Sher Shah Suri was one of the most foresighted rulers of medieval India and his own tomb is one of his most popular contributions to architecture.
Sher Shah Suri is truly regarded as one of the brilliant national heroes of India. Apart from a brave, intelligent and tactful military genius with shrewd political foresight, Sher Shah (original name Farid Khan) was a person of extra ordinary skill and ability in civil administration also. His father Hasan Shah was a Jagirdar of Sasaram. Sher Shah was born in 1472 AD and completed his formal education at Jaunpur. Because of his high personal qualities, starting his career as a small jagirdar, he ascended the throne of Delhi in 1540 AD after driving away Humayun, the Mughal emperor. Unfortunately, he could rule the nation for a very short spell of five years till he met an accidental death in the fort of Kalinjar on 10th day of Rabi’ul Awwal, A.H. 952 or the 13th May 1545 AD.
He laid the foundation of an independent dynasty of Sur Afghans. He scored surprising achievements in a variety of fields. Amongst his foremost contributions were re-establishment of law and order across the length and breadth of his empire and fostering of trade and commerce. Sher Shah restored the old imperial road called the ‘Grant Trunk Road’ running from Calcutta to Peshawar, built a road from Agra to Jodhpur and Chittor linking up with the road to Gujrat seaports and a third road from Lahore to Multan, the window for caravans going to West and Central Asia. For the convenience of travellers, he built a good number of sarais on these roads. Further, he introduced the currency called rupiyah and organized a systematic postal service.
Sher Shah was a great builder too. He built a new city on the bank of Yamuna river near Delhi of which the sole survivor is the Old fort (Purana Qila) and the mosque within it known for its lavishness of decoration. But his most outstanding contribution to the field of architecture is the construction of his own tomb at Sasaram, Bihar which combines soberness with elegance.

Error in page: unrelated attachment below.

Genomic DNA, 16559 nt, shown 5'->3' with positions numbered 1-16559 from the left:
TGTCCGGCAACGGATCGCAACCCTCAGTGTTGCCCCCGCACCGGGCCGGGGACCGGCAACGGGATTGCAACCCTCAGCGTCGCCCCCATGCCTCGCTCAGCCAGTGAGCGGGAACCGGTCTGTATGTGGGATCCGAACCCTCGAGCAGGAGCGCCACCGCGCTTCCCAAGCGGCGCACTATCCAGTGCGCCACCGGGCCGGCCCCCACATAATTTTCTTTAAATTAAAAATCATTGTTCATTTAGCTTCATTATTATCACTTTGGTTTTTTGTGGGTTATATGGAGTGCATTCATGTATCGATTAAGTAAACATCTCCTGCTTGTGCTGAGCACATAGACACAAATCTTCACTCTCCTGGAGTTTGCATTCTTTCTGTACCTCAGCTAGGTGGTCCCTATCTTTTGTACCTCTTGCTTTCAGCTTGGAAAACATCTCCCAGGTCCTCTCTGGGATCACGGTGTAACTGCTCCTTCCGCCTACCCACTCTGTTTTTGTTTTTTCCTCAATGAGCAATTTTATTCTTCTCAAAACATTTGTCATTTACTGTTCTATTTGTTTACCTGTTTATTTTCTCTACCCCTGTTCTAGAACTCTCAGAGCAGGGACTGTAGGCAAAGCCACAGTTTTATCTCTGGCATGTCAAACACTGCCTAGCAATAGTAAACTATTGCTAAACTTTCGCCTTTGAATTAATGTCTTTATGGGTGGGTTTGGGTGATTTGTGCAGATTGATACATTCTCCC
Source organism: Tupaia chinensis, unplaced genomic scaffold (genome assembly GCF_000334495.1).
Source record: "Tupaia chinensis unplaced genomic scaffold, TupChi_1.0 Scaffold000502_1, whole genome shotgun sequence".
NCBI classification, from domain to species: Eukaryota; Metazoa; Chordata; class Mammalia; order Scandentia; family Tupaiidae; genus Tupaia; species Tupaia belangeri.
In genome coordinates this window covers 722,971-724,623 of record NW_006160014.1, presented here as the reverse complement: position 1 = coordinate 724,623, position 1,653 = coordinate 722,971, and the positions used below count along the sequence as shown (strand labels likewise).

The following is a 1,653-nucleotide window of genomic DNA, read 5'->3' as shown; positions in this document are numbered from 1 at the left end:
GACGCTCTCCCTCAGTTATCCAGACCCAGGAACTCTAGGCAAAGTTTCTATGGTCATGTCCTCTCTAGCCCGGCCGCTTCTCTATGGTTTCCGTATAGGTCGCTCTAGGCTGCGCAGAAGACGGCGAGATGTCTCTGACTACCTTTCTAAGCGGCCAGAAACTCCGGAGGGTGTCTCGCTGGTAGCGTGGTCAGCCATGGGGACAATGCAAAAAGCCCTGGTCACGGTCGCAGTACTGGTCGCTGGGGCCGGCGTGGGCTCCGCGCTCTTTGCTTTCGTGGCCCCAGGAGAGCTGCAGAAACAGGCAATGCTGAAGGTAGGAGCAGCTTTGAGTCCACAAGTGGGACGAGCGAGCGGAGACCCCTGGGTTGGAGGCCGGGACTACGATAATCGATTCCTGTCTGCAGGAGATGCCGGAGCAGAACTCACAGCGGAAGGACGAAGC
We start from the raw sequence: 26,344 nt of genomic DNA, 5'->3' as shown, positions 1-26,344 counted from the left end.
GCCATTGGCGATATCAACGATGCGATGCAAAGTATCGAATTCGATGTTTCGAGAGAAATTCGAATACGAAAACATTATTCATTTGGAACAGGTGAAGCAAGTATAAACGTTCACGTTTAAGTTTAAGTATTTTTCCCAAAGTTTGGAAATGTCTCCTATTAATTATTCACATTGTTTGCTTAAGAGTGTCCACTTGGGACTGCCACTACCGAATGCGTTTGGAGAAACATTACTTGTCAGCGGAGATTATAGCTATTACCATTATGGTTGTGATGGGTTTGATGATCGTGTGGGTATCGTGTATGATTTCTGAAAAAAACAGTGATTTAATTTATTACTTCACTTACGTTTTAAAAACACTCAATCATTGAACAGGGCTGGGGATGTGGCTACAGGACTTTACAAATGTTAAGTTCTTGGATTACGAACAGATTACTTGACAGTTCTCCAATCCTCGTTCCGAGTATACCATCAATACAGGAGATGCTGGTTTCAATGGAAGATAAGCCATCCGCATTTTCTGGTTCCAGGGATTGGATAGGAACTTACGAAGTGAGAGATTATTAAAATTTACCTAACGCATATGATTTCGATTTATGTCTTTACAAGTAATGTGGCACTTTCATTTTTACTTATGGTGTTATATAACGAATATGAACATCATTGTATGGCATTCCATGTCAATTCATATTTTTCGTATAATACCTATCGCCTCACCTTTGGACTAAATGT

The tomb is regarded as one of the noblest specimens of Afghan architecture in India. It is an imposing brick structure partly veneered with stone standing in the middle of a fine square tank measuring about 305 mts and rising above a large stone terrace. The 9.15 mts high terrace is enclosed by a parapet wall with octagonal domed pavilions at four corners.
In the middle of the terrace stands the mausoleum proper on a low octagonal plinth. The building consists of a very large octagonal chamber surrounded by a 3.10 mts wide verandah. Each arm of the octagon measures about 17.00 mts externally. Surrounding the main dome are eight pillared cupolas on the corners of the octagon. The total height of the tomb above the terrace measures 37.57 mts.
The interior of the tomb is sufficiently well ventilated and lighted through large windows on the top portion of the walls. In a small arched recess above the mihrab on the western wall is an inscription in two lines recording the completion of the tomb by Salim Shah on the 7th day of Jumada, A.H. 952 (16th August 1545 AD), some three months after the death of Sher Shah Suri.
The tomb of his father Hassan Shah and that of his son Salim Shah are some other monuments of architectural as well as archaeological interest at Sasaram.